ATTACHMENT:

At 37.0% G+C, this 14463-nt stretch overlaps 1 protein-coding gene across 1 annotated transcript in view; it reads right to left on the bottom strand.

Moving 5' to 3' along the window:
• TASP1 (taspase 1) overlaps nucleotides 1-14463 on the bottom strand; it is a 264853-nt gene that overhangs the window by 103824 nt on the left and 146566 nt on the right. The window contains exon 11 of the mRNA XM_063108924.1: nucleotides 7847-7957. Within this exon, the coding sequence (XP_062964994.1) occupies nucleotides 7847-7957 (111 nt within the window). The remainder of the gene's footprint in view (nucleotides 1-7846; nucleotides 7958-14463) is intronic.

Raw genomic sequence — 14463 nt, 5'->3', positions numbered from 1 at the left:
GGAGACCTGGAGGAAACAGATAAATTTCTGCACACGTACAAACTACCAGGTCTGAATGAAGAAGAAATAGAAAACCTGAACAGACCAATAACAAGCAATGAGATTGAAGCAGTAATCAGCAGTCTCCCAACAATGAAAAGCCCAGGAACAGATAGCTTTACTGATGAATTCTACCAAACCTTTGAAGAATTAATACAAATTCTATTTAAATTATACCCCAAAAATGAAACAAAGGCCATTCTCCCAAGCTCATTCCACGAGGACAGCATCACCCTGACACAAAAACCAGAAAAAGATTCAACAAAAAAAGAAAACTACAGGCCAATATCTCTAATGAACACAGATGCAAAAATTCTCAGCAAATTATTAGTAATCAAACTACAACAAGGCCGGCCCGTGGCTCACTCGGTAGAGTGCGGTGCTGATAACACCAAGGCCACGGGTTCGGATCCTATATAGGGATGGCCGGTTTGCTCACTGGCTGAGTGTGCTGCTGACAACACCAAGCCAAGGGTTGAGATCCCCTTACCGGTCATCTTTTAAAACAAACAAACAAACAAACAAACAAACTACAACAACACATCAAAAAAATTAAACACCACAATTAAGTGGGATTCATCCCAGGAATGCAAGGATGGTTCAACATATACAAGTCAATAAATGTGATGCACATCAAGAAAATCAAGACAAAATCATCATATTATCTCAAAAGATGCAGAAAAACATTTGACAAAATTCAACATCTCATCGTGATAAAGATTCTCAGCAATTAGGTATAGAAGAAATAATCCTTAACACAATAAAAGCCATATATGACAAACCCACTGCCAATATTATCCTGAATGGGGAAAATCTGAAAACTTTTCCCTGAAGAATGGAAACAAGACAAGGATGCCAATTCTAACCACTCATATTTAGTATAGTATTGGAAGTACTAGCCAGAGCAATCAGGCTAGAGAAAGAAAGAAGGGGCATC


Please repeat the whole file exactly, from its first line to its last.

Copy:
At 37.0% G+C, this 14463-nt stretch overlaps 1 protein-coding gene across 1 annotated transcript in view; it reads right to left on the bottom strand.

Moving 5' to 3' along the window:
• TASP1 (taspase 1) overlaps nucleotides 1-14463 on the bottom strand; it is a 264853-nt gene that overhangs the window by 103824 nt on the left and 146566 nt on the right. The window contains exon 11 of the mRNA XM_063108924.1: nucleotides 7847-7957. Within this exon, the coding sequence (XP_062964994.1) occupies nucleotides 7847-7957 (111 nt within the window). The remainder of the gene's footprint in view (nucleotides 1-7846; nucleotides 7958-14463) is intronic.

Raw genomic sequence — 14463 nt, 5'->3', positions numbered from 1 at the left:
GGAGACCTGGAGGAAACAGATAAATTTCTGCACACGTACAAACTACCAGGTCTGAATGAAGAAGAAATAGAAAACCTGAACAGACCAATAACAAGCAATGAGATTGAAGCAGTAATCAGCAGTCTCCCAACAATGAAAAGCCCAGGAACAGATAGCTTTACTGATGAATTCTACCAAACCTTTGAAGAATTAATACAAATTCTATTTAAATTATACCCCAAAAATGAAACAAAGGCCATTCTCCCAAGCTCATTCCACGAGGACAGCATCACCCTGACACAAAAACCAGAAAAAGATTCAACAAAAAAAGAAAACTACAGGCCAATATCTCTAATGAACACAGATGCAAAAATTCTCAGCAAATTATTAGTAATCAAACTACAACAAGGCCGGCCCGTGGCTCACTCGGTAGAGTGCGGTGCTGATAACACCAAGGCCACGGGTTCGGATCCTATATAGGGATGGCCGGTTTGCTCACTGGCTGAGTGTGCTGCTGACAACACCAAGCCAAGGGTTGAGATCCCCTTACCGGTCATCTTTTAAAACAAACAAACAAACAAACAAACAAACTACAACAACACATCAAAAAAATTAAACACCACAATTAAGTGGGATTCATCCCAGGAATGCAAGGATGGTTCAACATATACAAGTCAATAAATGTGATGCACATCAAGAAAATCAAGACAAAATCATCATATTATCTCAAAAGATGCAGAAAAACATTTGACAAAATTCAACATCTCATCGTGATAAAGATTCTCAGCAATTAGGTATAGAAGAAATAATCCTTAACACAATAAAAGCCATATATGACAAACCCACTGCCAATATTATCCTGAATGGGGAAAATCTGAAAACTTTTCCCTGAAGAATGGAAACAAGACAAGGATGCCAATTCTAACCACTCATATTTAGTATAGTATTGGAAGTACTAGCCAGAGCAATCAGGCTAGAGAAAGAAAGAAGGGGCATC